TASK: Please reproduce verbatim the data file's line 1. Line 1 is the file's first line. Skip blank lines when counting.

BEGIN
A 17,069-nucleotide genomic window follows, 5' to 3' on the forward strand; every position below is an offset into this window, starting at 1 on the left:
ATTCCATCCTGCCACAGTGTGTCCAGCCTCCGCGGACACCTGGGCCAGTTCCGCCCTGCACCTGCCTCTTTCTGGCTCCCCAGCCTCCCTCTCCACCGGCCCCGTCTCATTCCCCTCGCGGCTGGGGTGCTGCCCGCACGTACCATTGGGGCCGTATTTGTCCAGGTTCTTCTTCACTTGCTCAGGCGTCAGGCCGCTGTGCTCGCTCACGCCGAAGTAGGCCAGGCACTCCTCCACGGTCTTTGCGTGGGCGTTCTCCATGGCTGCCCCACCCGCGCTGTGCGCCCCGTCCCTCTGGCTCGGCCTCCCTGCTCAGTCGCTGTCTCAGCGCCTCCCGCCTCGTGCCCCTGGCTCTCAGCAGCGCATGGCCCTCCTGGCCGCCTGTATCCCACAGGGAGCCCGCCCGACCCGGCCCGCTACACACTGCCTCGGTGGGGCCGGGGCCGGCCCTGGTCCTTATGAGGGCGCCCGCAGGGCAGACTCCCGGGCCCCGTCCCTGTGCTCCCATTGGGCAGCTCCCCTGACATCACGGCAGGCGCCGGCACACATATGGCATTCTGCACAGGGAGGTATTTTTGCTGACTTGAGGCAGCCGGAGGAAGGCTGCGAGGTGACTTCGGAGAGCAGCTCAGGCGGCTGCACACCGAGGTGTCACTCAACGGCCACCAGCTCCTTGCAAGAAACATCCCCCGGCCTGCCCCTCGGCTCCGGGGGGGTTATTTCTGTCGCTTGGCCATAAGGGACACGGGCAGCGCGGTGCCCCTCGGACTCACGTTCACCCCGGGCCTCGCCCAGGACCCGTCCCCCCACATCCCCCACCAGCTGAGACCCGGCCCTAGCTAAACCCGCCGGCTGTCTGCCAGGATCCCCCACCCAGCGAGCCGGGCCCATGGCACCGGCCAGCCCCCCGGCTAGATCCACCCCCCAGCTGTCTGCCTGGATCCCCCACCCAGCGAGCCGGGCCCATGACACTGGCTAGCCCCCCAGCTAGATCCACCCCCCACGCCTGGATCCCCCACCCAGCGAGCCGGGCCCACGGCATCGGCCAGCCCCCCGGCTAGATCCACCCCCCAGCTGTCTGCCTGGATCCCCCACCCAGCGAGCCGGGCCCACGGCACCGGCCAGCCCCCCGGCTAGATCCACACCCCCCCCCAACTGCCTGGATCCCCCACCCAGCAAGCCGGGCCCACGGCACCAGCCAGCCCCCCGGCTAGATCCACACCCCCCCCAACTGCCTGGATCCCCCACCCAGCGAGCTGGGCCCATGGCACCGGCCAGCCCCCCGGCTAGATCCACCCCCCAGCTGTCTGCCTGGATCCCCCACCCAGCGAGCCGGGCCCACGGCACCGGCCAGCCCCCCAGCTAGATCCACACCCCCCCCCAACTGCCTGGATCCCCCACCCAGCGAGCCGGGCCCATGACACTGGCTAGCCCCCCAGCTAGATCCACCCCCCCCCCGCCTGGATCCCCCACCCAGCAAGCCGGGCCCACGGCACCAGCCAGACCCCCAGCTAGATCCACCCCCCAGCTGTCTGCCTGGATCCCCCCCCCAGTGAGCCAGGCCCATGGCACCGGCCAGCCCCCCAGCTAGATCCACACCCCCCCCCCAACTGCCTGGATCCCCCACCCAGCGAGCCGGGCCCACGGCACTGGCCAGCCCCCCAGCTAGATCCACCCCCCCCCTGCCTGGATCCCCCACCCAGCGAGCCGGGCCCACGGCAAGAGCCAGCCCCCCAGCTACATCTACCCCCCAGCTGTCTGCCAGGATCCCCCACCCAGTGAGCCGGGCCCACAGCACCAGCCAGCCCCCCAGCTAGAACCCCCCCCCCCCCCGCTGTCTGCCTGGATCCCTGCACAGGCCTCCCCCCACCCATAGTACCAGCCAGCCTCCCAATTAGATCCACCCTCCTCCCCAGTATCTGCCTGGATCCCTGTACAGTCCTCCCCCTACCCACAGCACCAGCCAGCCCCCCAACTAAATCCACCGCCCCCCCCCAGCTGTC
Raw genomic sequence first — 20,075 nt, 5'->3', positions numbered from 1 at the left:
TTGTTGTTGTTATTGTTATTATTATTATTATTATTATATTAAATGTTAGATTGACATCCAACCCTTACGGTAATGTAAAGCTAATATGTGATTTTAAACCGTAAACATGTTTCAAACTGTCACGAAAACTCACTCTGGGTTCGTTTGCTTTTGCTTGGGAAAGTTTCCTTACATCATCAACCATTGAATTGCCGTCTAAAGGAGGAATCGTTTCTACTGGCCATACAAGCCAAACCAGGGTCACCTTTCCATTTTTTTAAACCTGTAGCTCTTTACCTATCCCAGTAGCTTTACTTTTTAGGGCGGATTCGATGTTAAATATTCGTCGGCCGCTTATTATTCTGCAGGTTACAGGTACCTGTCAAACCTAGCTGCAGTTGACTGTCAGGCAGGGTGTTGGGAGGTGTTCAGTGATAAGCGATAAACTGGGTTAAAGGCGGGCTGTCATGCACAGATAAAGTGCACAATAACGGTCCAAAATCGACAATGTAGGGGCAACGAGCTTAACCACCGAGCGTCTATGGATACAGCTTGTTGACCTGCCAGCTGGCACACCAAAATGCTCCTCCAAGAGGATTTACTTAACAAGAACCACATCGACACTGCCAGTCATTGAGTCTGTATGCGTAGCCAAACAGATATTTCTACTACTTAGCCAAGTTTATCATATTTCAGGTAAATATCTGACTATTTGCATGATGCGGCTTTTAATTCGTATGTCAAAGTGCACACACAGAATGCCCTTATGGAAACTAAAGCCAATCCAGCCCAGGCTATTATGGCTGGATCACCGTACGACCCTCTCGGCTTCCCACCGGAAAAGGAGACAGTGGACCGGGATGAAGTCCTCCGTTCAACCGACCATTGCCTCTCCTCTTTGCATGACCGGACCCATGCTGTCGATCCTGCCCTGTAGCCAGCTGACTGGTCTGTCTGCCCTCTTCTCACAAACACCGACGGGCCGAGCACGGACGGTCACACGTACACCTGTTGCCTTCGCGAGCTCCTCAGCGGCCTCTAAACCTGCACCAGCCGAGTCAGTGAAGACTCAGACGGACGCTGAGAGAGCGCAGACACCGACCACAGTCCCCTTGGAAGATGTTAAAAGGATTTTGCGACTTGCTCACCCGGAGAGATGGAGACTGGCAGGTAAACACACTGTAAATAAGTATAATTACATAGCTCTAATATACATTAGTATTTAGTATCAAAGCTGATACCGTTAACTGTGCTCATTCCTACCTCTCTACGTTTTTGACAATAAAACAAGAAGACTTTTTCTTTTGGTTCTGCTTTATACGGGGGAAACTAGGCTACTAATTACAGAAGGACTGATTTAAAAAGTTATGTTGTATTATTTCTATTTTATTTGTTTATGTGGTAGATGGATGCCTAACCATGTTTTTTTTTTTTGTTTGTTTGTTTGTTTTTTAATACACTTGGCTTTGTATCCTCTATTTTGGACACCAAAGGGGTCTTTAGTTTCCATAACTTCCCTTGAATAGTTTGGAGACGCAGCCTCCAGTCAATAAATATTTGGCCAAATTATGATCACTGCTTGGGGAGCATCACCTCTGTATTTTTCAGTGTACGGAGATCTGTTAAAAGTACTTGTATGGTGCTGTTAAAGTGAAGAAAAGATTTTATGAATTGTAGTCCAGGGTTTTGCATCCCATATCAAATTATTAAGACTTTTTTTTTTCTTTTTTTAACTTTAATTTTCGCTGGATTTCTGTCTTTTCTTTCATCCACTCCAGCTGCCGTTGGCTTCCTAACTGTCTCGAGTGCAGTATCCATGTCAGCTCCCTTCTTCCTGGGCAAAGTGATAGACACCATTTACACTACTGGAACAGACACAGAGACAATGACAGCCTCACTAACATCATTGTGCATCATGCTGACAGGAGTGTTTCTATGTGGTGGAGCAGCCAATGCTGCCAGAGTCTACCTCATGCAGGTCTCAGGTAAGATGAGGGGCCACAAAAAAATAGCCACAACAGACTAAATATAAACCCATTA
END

A 17,069-nucleotide genomic window follows, 5' to 3' on the forward strand; every position below is an offset into this window, starting at 1 on the left: